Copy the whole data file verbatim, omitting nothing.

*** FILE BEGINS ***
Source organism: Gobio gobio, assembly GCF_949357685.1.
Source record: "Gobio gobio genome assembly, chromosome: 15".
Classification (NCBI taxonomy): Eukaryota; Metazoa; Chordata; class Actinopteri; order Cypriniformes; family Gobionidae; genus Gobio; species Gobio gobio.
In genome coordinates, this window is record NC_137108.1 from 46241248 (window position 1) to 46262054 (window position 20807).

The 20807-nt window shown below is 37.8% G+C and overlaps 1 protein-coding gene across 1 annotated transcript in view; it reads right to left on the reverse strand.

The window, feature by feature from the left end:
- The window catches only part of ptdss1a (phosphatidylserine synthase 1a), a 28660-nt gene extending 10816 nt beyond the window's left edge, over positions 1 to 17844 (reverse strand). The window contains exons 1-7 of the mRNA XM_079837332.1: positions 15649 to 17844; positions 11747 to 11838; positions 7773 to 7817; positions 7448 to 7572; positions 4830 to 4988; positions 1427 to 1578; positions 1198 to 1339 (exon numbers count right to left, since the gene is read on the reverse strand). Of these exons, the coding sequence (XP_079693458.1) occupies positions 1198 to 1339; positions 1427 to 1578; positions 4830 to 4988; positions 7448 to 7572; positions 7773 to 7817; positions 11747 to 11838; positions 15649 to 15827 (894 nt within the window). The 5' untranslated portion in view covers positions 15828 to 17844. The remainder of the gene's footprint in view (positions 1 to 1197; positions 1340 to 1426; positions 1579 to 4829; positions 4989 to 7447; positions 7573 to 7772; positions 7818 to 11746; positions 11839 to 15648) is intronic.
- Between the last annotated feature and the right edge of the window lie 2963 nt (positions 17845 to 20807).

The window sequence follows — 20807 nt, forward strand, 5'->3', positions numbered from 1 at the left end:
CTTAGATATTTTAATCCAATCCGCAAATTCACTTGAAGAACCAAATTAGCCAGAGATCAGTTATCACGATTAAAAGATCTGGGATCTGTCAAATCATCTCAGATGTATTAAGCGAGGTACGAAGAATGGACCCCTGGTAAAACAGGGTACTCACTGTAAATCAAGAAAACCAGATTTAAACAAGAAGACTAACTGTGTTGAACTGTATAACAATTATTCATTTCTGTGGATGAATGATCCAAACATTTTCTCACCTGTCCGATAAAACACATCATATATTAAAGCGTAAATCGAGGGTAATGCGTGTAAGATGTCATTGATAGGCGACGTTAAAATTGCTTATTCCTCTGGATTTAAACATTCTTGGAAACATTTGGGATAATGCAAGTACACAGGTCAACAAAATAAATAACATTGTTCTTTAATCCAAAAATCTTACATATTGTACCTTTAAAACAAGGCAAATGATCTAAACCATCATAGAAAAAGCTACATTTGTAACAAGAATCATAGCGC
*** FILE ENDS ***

Source organism: Gobio gobio, assembly GCF_949357685.1.
Source record: "Gobio gobio genome assembly, chromosome: 15".
Classification (NCBI taxonomy): Eukaryota; Metazoa; Chordata; class Actinopteri; order Cypriniformes; family Gobionidae; genus Gobio; species Gobio gobio.
In genome coordinates, this window is record NC_137108.1 from 46241248 (window position 1) to 46262054 (window position 20807).

The 20807-nt window shown below is 37.8% G+C and overlaps 1 protein-coding gene across 1 annotated transcript in view; it reads right to left on the reverse strand.

The window, feature by feature from the left end:
- The window catches only part of ptdss1a (phosphatidylserine synthase 1a), a 28660-nt gene extending 10816 nt beyond the window's left edge, over positions 1 to 17844 (reverse strand). The window contains exons 1-7 of the mRNA XM_079837332.1: positions 15649 to 17844; positions 11747 to 11838; positions 7773 to 7817; positions 7448 to 7572; positions 4830 to 4988; positions 1427 to 1578; positions 1198 to 1339 (exon numbers count right to left, since the gene is read on the reverse strand). Of these exons, the coding sequence (XP_079693458.1) occupies positions 1198 to 1339; positions 1427 to 1578; positions 4830 to 4988; positions 7448 to 7572; positions 7773 to 7817; positions 11747 to 11838; positions 15649 to 15827 (894 nt within the window). The 5' untranslated portion in view covers positions 15828 to 17844. The remainder of the gene's footprint in view (positions 1 to 1197; positions 1340 to 1426; positions 1579 to 4829; positions 4989 to 7447; positions 7573 to 7772; positions 7818 to 11746; positions 11839 to 15648) is intronic.
- Between the last annotated feature and the right edge of the window lie 2963 nt (positions 17845 to 20807).

The window sequence follows — 20807 nt, forward strand, 5'->3', positions numbered from 1 at the left end:
CTTAGATATTTTAATCCAATCCGCAAATTCACTTGAAGAACCAAATTAGCCAGAGATCAGTTATCACGATTAAAAGATCTGGGATCTGTCAAATCATCTCAGATGTATTAAGCGAGGTACGAAGAATGGACCCCTGGTAAAACAGGGTACTCACTGTAAATCAAGAAAACCAGATTTAAACAAGAAGACTAACTGTGTTGAACTGTATAACAATTATTCATTTCTGTGGATGAATGATCCAAACATTTTCTCACCTGTCCGATAAAACACATCATATATTAAAGCGTAAATCGAGGGTAATGCGTGTAAGATGTCATTGATAGGCGACGTTAAAATTGCTTATTCCTCTGGATTTAAACATTCTTGGAAACATTTGGGATAATGCAAGTACACAGGTCAACAAAATAAATAACATTGTTCTTTAATCCAAAAATCTTACATATTGTACCTTTAAAACAAGGCAAATGATCTAAACCATCATAGAAAAAGCTACATTTGTAACAAGAATCATAGCGC